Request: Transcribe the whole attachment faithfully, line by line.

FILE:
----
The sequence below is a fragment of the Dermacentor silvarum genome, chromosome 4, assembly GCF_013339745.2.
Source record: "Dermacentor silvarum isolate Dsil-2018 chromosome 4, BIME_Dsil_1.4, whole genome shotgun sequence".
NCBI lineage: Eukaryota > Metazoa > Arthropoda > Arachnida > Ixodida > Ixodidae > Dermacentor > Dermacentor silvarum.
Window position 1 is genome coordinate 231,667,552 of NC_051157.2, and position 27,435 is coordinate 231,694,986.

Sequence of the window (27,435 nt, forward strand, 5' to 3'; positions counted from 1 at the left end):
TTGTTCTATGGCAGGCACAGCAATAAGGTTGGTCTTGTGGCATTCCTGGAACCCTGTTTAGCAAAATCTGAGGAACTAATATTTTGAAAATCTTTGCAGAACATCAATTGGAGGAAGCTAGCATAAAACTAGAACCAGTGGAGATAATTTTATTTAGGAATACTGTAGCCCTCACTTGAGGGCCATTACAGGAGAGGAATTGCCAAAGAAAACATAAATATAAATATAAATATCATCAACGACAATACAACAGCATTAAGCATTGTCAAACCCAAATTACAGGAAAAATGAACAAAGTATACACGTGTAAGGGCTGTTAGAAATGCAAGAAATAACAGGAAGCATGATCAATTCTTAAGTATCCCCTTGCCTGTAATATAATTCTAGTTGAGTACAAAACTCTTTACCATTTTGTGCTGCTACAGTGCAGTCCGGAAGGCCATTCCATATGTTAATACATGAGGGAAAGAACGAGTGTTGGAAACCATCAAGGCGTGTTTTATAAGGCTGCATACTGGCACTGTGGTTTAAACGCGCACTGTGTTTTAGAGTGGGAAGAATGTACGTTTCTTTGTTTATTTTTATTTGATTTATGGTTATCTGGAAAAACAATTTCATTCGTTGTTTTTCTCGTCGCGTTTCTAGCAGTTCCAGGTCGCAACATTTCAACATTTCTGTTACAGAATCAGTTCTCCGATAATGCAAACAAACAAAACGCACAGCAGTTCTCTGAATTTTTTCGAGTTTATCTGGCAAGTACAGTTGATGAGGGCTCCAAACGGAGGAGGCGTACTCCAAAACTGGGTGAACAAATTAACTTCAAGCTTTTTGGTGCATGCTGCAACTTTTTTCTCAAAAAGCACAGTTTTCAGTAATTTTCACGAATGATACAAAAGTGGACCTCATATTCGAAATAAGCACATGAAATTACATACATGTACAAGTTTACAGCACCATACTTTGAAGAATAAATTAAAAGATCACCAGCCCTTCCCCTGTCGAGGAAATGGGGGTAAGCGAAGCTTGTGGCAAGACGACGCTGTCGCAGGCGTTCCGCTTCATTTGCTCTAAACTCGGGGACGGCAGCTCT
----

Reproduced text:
The sequence below is a fragment of the Dermacentor silvarum genome, chromosome 4, assembly GCF_013339745.2.
Source record: "Dermacentor silvarum isolate Dsil-2018 chromosome 4, BIME_Dsil_1.4, whole genome shotgun sequence".
NCBI lineage: Eukaryota > Metazoa > Arthropoda > Arachnida > Ixodida > Ixodidae > Dermacentor > Dermacentor silvarum.
Window position 1 is genome coordinate 231,667,552 of NC_051157.2, and position 27,435 is coordinate 231,694,986.

Sequence of the window (27,435 nt, forward strand, 5' to 3'; positions counted from 1 at the left end):
TTGTTCTATGGCAGGCACAGCAATAAGGTTGGTCTTGTGGCATTCCTGGAACCCTGTTTAGCAAAATCTGAGGAACTAATATTTTGAAAATCTTTGCAGAACATCAATTGGAGGAAGCTAGCATAAAACTAGAACCAGTGGAGATAATTTTATTTAGGAATACTGTAGCCCTCACTTGAGGGCCATTACAGGAGAGGAATTGCCAAAGAAAACATAAATATAAATATAAATATCATCAACGACAATACAACAGCATTAAGCATTGTCAAACCCAAATTACAGGAAAAATGAACAAAGTATACACGTGTAAGGGCTGTTAGAAATGCAAGAAATAACAGGAAGCATGATCAATTCTTAAGTATCCCCTTGCCTGTAATATAATTCTAGTTGAGTACAAAACTCTTTACCATTTTGTGCTGCTACAGTGCAGTCCGGAAGGCCATTCCATATGTTAATACATGAGGGAAAGAACGAGTGTTGGAAACCATCAAGGCGTGTTTTATAAGGCTGCATACTGGCACTGTGGTTTAAACGCGCACTGTGTTTTAGAGTGGGAAGAATGTACGTTTCTTTGTTTATTTTTATTTGATTTATGGTTATCTGGAAAAACAATTTCATTCGTTGTTTTTCTCGTCGCGTTTCTAGCAGTTCCAGGTCGCAACATTTCAACATTTCTGTTACAGAATCAGTTCTCCGATAATGCAAACAAACAAAACGCACAGCAGTTCTCTGAATTTTTTCGAGTTTATCTGGCAAGTACAGTTGATGAGGGCTCCAAACGGAGGAGGCGTACTCCAAAACTGGGTGAACAAATTAACTTCAAGCTTTTTGGTGCATGCTGCAACTTTTTTCTCAAAAAGCACAGTTTTCAGTAATTTTCACGAATGATACAAAAGTGGACCTCATATTCGAAATAAGCACATGAAATTACATACATGTACAAGTTTACAGCACCATACTTTGAAGAATAAATTAAAAGATCACCAGCCCTTCCCCTGTCGAGGAAATGGGGGTAAGCGAAGCTTGTGGCAAGACGACGCTGTCGCAGGCGTTCCGCTTCATTTGCTCTAAACTCGGGGACGGCAGCTCT